Coach Declan Kidney knows better than anyone that victory against Wales tomorrow in Cardiff is necessary if Ireland’s RBS Six Nations Championship campaign is to be salvaged.
Conversely he knows that defeat is likely to see his players criticised, his own ability questioned and Irish preparations for the 2011 World Cup in a mess.
An unimpressive 13-11 victory over Italy in Rome was followed by a 25-22 Aviva Stadium defeat by the French who were outscored by three tries to one.
Last time out, Ireland made hard work of beating Scotland 21-18 in Edinburgh where, once again, they ran in three tries — this time without riposte — only to allow the hosts to stay in touch via cheaply-conceded penalties.
This week Kidney has been stressing that rugby is about welding solid defence, within the laws of the game, to productive attack.
His pursuit of the perfect blend goes on and tomorrow in Welsh rugby’s citadel we shall see how much of his chastisement of them for their indiscipline to date in the series has been taken on board by the players. While he does not pretend that Ireland are a side of world-beaters, he is determined that they themselves be a very difficult side to beat.
“There are elements of our game that are going very well and you see patches of play which are quite good. You are always trying to string together that 80-minute performance but realistically the opposition are going to have their good patches and it’s how you ride that out,” Kidney explained.
“It depends on what you call good play, it can be good play in a defensive sense — I’ve seen some very good defensive moments.
“I’ve seen some very good attacking moments, too, so it’s about marrying that together for the 80 minutes. Obviously there have been a few things that have happened in between times that are within our control to fix and if we get those right the jigsaw will come together more. You are always looking for that perfect game.
“We are so far up the ladder, (but) there are another few rungs to go. If we climb another rung or two, I think we will be a difficult side to play against and that’s what we want to make ourselves.”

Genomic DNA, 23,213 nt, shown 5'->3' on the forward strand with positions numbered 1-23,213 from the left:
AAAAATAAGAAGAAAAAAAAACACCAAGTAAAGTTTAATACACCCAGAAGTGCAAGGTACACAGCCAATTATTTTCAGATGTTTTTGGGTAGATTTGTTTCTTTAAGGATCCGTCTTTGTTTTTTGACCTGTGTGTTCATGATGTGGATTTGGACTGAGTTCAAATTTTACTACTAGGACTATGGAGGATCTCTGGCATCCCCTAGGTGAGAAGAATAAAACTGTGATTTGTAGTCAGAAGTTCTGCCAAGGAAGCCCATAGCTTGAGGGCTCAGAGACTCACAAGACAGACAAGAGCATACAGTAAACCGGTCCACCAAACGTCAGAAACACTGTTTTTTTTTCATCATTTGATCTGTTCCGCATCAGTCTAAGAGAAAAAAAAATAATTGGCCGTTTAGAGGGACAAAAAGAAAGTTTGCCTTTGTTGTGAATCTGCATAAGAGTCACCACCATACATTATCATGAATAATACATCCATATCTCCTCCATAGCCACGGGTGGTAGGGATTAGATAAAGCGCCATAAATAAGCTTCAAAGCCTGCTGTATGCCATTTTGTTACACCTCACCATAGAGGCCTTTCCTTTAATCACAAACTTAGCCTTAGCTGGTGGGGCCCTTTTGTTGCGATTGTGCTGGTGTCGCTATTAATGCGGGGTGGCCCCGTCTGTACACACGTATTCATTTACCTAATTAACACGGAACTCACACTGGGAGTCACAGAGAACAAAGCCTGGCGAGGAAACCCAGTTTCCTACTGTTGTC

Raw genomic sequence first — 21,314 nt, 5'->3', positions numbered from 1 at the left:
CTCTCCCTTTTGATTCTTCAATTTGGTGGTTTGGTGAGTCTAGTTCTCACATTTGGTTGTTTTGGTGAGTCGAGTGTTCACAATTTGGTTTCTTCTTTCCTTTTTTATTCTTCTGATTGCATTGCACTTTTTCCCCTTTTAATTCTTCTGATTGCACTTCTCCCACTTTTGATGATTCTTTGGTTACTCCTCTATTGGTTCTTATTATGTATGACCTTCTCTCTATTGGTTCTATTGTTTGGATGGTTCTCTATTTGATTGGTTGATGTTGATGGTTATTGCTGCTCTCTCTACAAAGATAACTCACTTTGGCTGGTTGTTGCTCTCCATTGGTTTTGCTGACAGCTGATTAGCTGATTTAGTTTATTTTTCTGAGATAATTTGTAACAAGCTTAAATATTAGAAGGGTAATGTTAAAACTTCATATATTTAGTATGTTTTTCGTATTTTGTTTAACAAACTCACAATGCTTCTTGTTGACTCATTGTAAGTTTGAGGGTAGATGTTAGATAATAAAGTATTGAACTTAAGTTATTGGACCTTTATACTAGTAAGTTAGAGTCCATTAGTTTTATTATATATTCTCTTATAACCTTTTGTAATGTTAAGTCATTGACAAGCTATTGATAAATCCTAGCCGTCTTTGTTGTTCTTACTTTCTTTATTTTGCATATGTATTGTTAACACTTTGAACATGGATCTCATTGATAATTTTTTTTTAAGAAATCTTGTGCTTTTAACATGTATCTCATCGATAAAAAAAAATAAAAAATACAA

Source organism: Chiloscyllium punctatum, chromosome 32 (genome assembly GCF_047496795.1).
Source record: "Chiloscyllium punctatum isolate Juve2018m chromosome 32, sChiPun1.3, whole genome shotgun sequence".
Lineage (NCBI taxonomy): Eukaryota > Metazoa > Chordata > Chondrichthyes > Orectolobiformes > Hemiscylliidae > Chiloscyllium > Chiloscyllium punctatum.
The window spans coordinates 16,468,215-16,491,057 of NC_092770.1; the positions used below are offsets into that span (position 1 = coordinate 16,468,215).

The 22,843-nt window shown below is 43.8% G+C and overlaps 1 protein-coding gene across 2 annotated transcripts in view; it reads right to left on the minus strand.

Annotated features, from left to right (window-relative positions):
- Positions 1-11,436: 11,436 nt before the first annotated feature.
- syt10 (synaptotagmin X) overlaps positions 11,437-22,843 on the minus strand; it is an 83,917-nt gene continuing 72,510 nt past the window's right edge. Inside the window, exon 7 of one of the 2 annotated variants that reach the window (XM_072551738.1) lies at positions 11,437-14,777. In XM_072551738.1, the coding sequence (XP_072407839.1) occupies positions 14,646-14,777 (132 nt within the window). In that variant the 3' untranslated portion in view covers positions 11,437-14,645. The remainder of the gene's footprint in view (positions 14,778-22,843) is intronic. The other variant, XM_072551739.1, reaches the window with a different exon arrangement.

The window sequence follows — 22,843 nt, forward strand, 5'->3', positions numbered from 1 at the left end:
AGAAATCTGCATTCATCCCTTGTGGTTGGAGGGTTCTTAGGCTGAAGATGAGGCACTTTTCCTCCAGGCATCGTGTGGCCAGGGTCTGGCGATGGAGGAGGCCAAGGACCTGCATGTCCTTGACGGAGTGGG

Wales, like Ireland, have won two of their first three matches. Kidney points out that there has been little between his side and Wales in their past two meetings, both of which Ireland won. He is expecting a close encounter of a third kind tomorrow.
But there is no disguising his personal excitement, his use of adjectives like ‘fantastic’ and ‘brilliant’ totally belying his attempts to play it down.
“I think we are motoring along. We have won two out of three, the other one we lost without being absolutely beaten,” is his low gear initial approach to the subject of the match.
But he quickly starts to push the pedal harder.
“I see the lads in training and they are definitely excited about playing the game,” he continues, quickly moving through the gears. “These are fantastic matches to be involved in. You just to try and keep your emotions on the latch earlier on in the week because that can use up a lot of energy that you are going to need for Saturday.
“To be playing Wales in Wales is a brilliant event and I know how hard these guys (Ireland) are trying. I alluded to it before — you can try too hard. But at the same time we know that we have to go at it 100 per cent. So, it’s a thin edge between really going for it and staying relaxed enough.”
It’s an open secret that there is no love lost between the IRFU and former Ireland coach Warren Gatland, who is Kidney’s Welsh counterpart. Two years ago when Gatland tried to unsettle the Grand Slam-chasing Irish by saying that of all their championship rivals the Welsh players probably disliked Ireland most, it rebounded on him.
This time he has avoided temptation to repeat such thoughts. But ahead of the match he and Kidney have differed publicly on one issue. The Irish coach wants the Millennium Stadium roof kept open. “I wouldn’t mind that. A lot of noise goes out through the roof. A bit of fresh air never did anyone any harm,” Kidney said.
Gatland’s view? “We would like the roof closed,” he said. “That’s going to be potentially an issue. It’s up to them as well.”
Amicable agreement? Improbable. Best open it to allow some of the heat from that Celtic fire to escape . . .